By BJ Searls for PCGS ……
Over the last several years, PCGS has been grading more and more tokens and medals and interest in these items is increasing. And one of the relatively recent additions to the PCGS Set Registry® is the National Commemorative Medals of the United States Mint (1940-Present) set. This 182-item set is filled with medals that cover a wide range of subjects. Like the U.S. commemoratives that were minted by the United States Mint from 1892 to 1954 and 1982 to date, these medals were also produced by our Mint to celebrate special events, people and places. However, unlike our commemorative coinage, which was issued for circulation, these medals were not released for general circulation.
For the most part, national commemorative medals filled a gap from 1954 through 1982, when regularly issued commemoratives were not produced.
There are several different cataloguers for commemorative medals but for purposes of the set in the Registry, we have used the list of medals identified by John T. Dean in his book The National Commemorative Medals of the United States Mint. Mr. Dean based his work on that of Howard Turner, who originally identified national commemorative medals in four issues of the American Numismatic Association’s (ANA) monthly periodical The Numismatist. While there is disagreement about what constitutes a national commemorative medal, both Dean and Turner argue that U.S. national commemorative medals can only be authorized by a vote of Congress after which the bill is signed by the U.S. president. The medals are then struck by the U.S. Mint and not by private mints.
The first medal listed in the Dean catalogue is the Greenwich, Connecticut Tercentennial. This medal, struck in bronze, celebrates the town’s 300th anniversary. In 1640, Daniel Patrick and Robert Feake were colonists who purchased the land from native American Indians. “AUTHORIZED BY THE CONGRESS OF THE UNITED STATES OF AMERICA MAY 13 1940” is engraved on the reverse of the medal.
The last medal in the catalogue is the September 11 National Medal to honor the men and women who lost their lives in America’s worst terrorist attack. The medal was struck in silver at both the Philadelphia and the West Point Mints.
2011-W 9-11 National Medal Silver PCGS Secure PR69DCAM
There are a number of medals struck in silver, gold and platinum that are unique and in many cases, unobtainable. These coins are not required in the Registry set. Many of these unique specimens were given as gifts to people associated with the commemorative event or honoree.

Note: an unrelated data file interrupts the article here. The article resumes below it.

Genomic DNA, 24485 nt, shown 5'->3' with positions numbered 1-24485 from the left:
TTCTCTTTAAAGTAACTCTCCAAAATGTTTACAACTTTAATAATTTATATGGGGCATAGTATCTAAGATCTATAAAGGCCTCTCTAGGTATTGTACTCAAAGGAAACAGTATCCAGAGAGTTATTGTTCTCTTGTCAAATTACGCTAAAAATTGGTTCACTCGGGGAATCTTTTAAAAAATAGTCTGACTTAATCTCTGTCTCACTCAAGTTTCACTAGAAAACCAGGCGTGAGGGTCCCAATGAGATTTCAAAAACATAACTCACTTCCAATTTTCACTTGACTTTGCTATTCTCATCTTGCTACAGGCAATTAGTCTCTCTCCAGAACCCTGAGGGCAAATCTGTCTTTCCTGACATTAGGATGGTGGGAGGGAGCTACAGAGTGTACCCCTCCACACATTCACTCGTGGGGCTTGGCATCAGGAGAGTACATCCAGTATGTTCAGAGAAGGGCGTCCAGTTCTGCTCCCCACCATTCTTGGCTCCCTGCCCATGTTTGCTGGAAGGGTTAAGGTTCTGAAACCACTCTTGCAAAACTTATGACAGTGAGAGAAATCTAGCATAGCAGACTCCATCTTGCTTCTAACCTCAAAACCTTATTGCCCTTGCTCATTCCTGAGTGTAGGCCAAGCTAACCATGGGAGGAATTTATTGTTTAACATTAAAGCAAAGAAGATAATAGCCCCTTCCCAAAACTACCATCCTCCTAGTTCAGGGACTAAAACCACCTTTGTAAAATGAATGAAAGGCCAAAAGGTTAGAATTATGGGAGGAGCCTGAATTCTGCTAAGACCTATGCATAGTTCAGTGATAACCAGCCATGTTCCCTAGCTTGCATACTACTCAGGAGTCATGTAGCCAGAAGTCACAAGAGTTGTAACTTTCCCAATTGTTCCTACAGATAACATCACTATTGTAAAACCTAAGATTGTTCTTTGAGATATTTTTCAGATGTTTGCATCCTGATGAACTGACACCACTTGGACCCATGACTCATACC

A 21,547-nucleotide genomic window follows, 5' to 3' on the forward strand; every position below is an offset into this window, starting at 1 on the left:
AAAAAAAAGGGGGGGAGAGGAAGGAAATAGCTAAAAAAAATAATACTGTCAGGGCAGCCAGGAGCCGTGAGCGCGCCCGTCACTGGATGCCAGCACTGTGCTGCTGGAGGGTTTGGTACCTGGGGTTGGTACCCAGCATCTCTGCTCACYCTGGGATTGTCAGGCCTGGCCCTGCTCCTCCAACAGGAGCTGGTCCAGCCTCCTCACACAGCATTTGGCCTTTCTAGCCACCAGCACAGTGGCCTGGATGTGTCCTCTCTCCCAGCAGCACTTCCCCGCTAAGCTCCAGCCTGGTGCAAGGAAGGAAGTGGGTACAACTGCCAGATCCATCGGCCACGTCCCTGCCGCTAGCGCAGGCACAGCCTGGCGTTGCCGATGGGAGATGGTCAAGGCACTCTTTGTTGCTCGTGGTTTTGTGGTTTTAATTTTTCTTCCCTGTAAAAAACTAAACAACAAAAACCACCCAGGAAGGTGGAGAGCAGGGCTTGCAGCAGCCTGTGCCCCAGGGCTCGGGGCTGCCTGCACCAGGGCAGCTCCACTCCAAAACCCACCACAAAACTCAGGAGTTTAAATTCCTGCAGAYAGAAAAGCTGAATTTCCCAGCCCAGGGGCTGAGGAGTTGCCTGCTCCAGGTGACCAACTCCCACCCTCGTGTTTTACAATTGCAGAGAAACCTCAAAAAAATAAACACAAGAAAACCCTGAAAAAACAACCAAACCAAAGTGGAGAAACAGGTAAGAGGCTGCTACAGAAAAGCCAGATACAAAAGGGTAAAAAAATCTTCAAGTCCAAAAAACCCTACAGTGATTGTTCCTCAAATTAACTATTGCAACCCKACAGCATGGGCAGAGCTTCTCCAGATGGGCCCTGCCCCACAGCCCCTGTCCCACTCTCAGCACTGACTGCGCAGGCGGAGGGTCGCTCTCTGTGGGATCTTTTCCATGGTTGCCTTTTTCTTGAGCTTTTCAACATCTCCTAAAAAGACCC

Within the complete set are three series which have proved to be very popular. The American Revolution Bicentennial medals were struck between 1972 and 1976 to honor some of our nation’s first revolutionary heroes: George Washington, Patrick Henry and Samuel Adams, John Adams, Paul Revere, and Thomas Jefferson.
1974 Medal John Adams Silver PCGS PR67DCAM, from the American Revolution Bicentennial Series
1975 Medal Paul Revere Silver PCGS PR67DCAM, from the American Revolution Bicentennial Series
1976 Medal Thomas Jefferson Silver PR67DCAM, from the American Revolution Bicentennial Series
The Young Astronaut program is a very collectible themed series. Three designs were struck in 1988 in silver, gold and bronze. The first design features the space shuttle in flight. The second design is that of an astronaut on the moon with the American flag. The last design is the space shuttle superimposed over the Stars and Stripes
1988-P Medal Space Shuttle in Flight Gold PCGS MS69, from the Young Astronauts Program
1988-P Medal Space Shuttle over Stars & Stripes Bronze PCGS MS69BN, from the Young Astronauts Program
A wonderfully designed series is that of the National Wildlife Refuge System. Celebrating a century of conservation 1903-2003, all four medals feature Theodore Roosevelt on the obverse. The four different reverses are the bald eagle, canvasback duck, elk, and salmon.
2003 Medal National Wildlife Eagle Bronze PCGS MS68RD, from the NWRS series
A good place to start working on the complete set is to focus on each of the three series because completion of the 182-item National Commemorative Medal set will be challenging and may take some time. Some of the issues required in the set have very low mintages, as low as just two or three. Those coins can be quite costly, running thousands of dollars. With a wide range of dates, metal content, and designs celebrating many wonderful events, places and people in America, building a set is sure to be of interest to many collectors.
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